36. #36
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    Best fuel for rides is a bowl of oatmeal, with fruit(apples, bananas, or berries). It won't hunker you down in a food-induced coma and all the energy will be sustained-release.

    I'm on a different mission than most and rides to lose excess body fat. Therefore, I ride immediately upon waking on an empty stomach. Instead of utilizing ingested food as fuel - my body switches to burning stored fat, as the primary energy source. However, I must remind myself to keep my efforts moderate....or else I will deplete all my muscle glycogen and collapse(bonk).
    "Just because I drive a Porsche... doesn't make me Pete Fagerlin"

  37. #37
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    Quote Originally Posted by Zachariah View Post
    Best fuel for rides is a bowl of oatmeal, with fruit(apples, bananas, or berries).

    I'm on a different mission than most and rides to lose excess body fat. Therefore, I ride immediately upon waking on an empty stomach. Instead of utilizing ingested food as fuel - my body switches to burning stored fat, as the primary energy source.
    If you want your body to burn fat, then eat more fat and less carbs. Carbs are fast / easy burning fuels, so if you eat only that before a ride, your body will use that for energy instead of your fat stores.

  38. #38
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    Quote Originally Posted by Zachariah View Post
    I'm on a different mission than most and rides to lose excess body fat. Therefore, I ride immediately upon waking on an empty stomach. Instead of utilizing ingested food as fuel - my body switches to burning stored fat, as the primary energy source. However, I must remind myself to keep my efforts moderate....or else I will deplete all my muscle glycogen and collapse(bonk).
    This works great but for most looses it's effectiveness with time. Take 2-4 weeks off and come back to it for a month or 2 for better over all progress.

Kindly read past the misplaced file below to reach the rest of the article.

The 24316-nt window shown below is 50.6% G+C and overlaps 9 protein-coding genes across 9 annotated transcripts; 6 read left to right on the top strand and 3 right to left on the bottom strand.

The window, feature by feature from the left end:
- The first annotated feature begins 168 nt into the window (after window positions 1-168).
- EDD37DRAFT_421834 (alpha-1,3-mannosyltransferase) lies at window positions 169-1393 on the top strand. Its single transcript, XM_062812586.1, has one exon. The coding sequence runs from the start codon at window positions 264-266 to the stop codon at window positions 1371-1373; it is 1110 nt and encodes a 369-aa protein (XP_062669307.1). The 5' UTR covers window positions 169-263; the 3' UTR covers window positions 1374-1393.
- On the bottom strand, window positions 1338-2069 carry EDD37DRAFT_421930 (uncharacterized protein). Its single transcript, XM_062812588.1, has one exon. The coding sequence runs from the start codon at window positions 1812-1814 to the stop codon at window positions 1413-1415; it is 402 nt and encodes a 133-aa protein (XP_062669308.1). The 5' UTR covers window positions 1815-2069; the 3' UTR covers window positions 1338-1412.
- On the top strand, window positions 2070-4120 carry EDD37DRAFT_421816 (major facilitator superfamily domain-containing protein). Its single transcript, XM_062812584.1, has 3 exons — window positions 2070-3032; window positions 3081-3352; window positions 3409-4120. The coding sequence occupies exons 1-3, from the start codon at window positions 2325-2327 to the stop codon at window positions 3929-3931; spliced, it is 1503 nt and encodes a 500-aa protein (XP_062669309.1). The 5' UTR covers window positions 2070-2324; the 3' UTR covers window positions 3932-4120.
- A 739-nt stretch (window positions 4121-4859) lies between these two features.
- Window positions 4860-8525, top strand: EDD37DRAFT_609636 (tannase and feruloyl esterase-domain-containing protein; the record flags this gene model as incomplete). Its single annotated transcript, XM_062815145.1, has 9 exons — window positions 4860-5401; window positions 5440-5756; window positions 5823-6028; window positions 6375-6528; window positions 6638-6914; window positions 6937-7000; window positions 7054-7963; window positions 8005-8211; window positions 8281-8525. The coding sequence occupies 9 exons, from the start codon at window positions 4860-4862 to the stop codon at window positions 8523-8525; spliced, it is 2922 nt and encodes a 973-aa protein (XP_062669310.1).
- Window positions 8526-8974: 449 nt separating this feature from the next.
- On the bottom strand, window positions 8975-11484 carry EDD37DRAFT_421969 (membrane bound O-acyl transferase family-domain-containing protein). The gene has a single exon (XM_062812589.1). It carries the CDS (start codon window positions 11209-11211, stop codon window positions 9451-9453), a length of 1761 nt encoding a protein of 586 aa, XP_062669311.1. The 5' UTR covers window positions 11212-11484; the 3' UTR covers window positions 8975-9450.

Round and round we go

  39. #39
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    Quote Originally Posted by beanbag View Post
    If you want your body to burn fat, then eat more fat and less carbs. Carbs are fast / easy burning fuels, so if you eat only that before a ride, your body will use that for energy instead of your fat stores.
    It's true, there seems to be a tipping point or a balance thou. Cut out enough fats/carbs and your body starts to store/crave whatever whenever it can. Eat too much and how much storage? Exercising while wanting/needing carbs your energy will not be as great so ? You might be burning more stores for the moment but if getting more fit, more muscle or quicker recovery is a goal this isn't ideal, or at least can be a delicate balance. Why not use food amounts, fats and carbs included, since it takes only a few minutes to eat what it could take hours to burn off anyway, even if you're exercising while fasting/starving. Leave riding to having fun and getting better faster stronger.
    Last edited by theMeat; 11-25-2013 at 07:53 AM.
    Round and round we go

  40. #40
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    Interesting read. Gave me some good ideas.

  41. #41
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    Ok, quick question regarding fasting:

    So if you don't eat for long periods, say skip breakfast and don't eat until lunch, your body thinks it's starving and starts burning muscle and storing fat. ...but if you wake up from fasting and start doing excercise you burn stored fat? Is it just the difference between basic motor functions (nothing stressful) and for heavy excercise the body needs to burn stored fat over muscle to keep up?

    I'm guessing if the body thinks it's starving it will burn the muscle to preserve the stored fat for when it needs it? Is the stored fat more efficient for excercise, or more burns quicker than muscle to meet the demands of needing the energy right then and there?

  42. #42
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    No quick or easy answer, and certainly not the same for everyone across the board.

    Your body doesn't store or store more from exercise. It stores from having excess food and/or from fasting/starving in preparation for the next fasting/starving event. That's why eating smaller more often to curb storage can take a few weeks to a few months or not be very effective at all, and it's a matter of how long or if at all your body will realize it doesn't have to store for times of need simply because it doesn't have any. If you or your genes are from the deserts of Kenya for example, there's not much you are likely to try that will help stop storage short of eating less.